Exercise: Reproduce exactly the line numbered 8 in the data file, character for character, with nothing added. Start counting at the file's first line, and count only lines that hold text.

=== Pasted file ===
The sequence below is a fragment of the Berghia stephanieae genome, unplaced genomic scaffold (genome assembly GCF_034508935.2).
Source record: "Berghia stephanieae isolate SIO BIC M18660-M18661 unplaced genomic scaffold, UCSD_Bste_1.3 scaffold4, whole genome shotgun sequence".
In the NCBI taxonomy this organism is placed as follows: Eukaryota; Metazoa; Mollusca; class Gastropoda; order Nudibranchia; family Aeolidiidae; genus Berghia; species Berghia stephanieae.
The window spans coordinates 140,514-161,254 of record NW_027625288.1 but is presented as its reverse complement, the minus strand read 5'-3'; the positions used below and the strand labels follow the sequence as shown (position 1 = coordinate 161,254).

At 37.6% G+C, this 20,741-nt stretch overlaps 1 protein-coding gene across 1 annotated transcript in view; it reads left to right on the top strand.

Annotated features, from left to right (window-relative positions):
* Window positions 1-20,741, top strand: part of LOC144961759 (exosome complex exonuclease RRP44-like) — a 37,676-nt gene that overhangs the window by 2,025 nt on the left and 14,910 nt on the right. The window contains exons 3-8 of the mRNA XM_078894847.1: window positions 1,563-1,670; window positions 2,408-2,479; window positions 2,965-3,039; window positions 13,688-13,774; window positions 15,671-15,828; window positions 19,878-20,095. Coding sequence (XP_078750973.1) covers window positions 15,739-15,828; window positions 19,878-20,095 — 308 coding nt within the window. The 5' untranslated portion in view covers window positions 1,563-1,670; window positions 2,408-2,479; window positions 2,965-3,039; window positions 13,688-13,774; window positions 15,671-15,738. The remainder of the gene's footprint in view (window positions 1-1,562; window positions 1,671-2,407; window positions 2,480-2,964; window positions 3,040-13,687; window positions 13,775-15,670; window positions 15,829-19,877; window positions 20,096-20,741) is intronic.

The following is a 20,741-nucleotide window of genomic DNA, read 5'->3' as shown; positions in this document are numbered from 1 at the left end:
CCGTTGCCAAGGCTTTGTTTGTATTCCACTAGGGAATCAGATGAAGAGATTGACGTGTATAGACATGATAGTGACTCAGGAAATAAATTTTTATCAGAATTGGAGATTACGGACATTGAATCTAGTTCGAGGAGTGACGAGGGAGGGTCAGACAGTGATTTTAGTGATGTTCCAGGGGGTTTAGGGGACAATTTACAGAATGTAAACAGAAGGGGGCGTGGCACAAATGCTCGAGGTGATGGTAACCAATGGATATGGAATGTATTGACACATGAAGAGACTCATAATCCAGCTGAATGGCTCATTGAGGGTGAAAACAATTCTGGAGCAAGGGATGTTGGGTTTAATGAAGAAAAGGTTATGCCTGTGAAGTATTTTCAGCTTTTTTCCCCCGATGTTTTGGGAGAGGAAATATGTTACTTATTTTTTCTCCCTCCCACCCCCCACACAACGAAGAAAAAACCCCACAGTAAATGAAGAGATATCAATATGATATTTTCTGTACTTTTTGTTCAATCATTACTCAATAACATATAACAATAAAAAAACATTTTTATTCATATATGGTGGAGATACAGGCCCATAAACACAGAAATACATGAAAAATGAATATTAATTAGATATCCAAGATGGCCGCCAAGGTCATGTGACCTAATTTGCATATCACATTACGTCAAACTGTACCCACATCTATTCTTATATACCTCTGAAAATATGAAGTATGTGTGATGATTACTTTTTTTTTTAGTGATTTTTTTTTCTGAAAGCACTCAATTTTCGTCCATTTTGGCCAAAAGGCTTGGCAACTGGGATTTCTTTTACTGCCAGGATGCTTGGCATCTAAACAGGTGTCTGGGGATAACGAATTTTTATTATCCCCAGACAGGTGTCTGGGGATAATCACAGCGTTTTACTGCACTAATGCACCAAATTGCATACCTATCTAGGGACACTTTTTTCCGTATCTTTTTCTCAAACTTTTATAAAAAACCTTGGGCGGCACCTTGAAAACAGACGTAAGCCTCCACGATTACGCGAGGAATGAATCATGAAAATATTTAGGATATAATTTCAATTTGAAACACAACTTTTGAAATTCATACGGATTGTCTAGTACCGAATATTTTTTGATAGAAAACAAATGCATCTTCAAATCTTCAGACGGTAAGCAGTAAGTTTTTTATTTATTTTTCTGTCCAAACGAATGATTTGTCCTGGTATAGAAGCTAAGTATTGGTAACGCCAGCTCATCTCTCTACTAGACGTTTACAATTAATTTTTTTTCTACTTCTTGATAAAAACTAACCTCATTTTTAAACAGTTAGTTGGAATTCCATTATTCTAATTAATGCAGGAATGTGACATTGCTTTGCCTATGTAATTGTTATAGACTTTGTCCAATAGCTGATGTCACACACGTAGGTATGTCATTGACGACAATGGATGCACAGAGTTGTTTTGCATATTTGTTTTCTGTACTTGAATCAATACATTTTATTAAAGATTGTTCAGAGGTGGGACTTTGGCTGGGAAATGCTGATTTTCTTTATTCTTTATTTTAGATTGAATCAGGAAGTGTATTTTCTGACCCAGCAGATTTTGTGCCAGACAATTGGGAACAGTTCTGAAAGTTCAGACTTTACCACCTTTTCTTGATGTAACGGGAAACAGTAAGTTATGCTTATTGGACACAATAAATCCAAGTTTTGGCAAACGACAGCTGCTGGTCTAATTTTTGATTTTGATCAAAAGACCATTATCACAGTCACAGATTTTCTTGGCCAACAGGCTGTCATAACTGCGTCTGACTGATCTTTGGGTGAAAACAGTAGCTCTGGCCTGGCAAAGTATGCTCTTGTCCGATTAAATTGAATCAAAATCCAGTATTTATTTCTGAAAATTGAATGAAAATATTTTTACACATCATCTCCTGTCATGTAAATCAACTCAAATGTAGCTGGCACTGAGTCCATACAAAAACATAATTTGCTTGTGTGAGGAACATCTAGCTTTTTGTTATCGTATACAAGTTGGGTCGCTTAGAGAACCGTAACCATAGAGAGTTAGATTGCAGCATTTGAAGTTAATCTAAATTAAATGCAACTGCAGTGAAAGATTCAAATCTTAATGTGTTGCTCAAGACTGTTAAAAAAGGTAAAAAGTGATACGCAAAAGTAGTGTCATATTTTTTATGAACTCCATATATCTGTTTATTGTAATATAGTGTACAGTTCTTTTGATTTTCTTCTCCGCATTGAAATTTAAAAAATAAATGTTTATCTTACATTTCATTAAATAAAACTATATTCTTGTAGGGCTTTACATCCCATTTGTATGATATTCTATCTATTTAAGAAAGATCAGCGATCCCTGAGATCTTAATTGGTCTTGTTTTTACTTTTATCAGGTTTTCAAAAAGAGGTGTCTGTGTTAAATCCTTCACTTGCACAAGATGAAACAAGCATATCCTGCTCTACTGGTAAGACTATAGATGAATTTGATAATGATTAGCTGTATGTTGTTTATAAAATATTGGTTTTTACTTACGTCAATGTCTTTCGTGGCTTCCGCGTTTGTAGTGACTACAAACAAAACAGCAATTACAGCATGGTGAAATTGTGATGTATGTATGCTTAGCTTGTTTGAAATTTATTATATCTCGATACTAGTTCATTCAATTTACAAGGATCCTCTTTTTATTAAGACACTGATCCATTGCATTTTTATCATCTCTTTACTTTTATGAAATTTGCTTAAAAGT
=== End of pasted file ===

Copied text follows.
The following is a 20,741-nucleotide window of genomic DNA, read 5'->3' as shown; positions in this document are numbered from 1 at the left end: